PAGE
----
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#41 DeathwatchDoc

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Posted 20 August 2014 - 07:28 PM

Though technically, if you buy at least 1 book a month, the math is usually in favor of subscribing, at least it was last time I did the math... I tend to build up a wish list and then subscribe till it's clear and then unsubscribe until I build up another wish list. I listen to lots of old time radio from the 30's through 50's to supplement my audiobooks for free. Might want to look into that as an option. I love Dragnet and the old film noir style detectives.

A good source for well organized and correctly labeled OTR is https://archive.org/...=subject:"OTRR"

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#42 iExpresso

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Posted 20 August 2014 - 10:06 PM

[quote name="Beaucoup VC" post="29371" timestamp="1408583182"]Do you have to pay some kind of premium to listen? I've always wanted to listen to audiobooks when I'm driving.
 

 Yes, you need a paid mnthly subscription to get the 30% discount on all audiobooks. You also get credits per month to get any book for free no matter the usual price. I subscibed for two credits a month with the first month for free. I subscribed through an advertisement on a podcast, www.twit.tv to get the free month with 2 free books. Im sure you can find other places to get 30 days free. Amazon.com purchased Audible years ago so they are legit. Any books you purchase you keep and can download later after subscription ends.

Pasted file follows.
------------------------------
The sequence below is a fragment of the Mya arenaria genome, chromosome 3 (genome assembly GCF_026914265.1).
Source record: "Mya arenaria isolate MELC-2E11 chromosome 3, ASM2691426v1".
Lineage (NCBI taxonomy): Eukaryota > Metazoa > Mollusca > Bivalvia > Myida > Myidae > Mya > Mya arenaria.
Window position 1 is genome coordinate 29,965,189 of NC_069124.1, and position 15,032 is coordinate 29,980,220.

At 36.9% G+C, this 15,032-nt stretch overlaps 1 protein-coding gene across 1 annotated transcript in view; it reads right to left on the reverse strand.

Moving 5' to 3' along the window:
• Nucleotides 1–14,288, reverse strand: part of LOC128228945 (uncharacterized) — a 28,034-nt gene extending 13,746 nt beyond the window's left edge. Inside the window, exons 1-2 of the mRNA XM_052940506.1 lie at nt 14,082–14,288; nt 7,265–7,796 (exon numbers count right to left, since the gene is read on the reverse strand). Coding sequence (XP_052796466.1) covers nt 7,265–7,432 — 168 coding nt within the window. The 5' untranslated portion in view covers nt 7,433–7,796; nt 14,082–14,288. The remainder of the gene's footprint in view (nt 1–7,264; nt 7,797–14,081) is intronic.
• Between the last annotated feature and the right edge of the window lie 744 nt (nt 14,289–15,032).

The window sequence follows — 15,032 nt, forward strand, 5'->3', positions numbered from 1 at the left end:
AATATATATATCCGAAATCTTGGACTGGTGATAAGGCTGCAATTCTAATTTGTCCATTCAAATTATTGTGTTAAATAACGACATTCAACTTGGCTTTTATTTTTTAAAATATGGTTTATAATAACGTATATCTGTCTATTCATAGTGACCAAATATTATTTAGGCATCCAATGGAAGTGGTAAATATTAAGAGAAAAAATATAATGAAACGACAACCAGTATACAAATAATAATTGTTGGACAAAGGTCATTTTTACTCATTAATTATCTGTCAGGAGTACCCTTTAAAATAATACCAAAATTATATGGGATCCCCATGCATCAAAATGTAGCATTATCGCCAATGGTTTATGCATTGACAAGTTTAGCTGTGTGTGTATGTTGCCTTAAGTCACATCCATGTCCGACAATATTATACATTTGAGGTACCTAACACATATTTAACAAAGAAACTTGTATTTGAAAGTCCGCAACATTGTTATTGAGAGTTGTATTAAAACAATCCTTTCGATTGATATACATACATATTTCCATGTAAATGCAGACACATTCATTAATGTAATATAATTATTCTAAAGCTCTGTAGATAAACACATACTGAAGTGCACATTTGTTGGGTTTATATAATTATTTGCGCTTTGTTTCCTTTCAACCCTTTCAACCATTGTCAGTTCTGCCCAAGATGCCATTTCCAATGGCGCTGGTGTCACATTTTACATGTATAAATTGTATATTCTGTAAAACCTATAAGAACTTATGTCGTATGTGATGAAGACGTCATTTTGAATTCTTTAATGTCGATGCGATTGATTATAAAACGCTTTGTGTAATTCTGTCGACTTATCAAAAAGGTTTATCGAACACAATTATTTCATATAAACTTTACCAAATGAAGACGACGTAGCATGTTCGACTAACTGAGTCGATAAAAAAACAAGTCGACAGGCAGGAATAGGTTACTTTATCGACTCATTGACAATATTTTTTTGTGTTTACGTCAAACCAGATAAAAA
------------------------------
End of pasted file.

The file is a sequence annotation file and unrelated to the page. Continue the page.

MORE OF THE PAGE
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#43 iExpresso

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Posted 20 August 2014 - 10:12 PM

There are three tiers of service. the lowest one is a buy credits on an as needed basis, rather than a subscription. you might want to look at that.
 
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A couple of years ago i did the one time purchase of 24 credits instead of monthly plan. Thats the main reason i have 58 titles in my audible library... Unfortunately several ive never listened to. A few i started but the reader sounded horrible or the book just sucked.

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#44 redsol1

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Posted 21 August 2014 - 05:12 AM

The Ultramarines novels by Graham McNeil were my first books in the 40k world. I came in as a tabletop player who enjoyed the universe and the fluff. I have read some of the various Deathwatch fluff (I mean look at my name after all). I do love the ones by Steve Parker.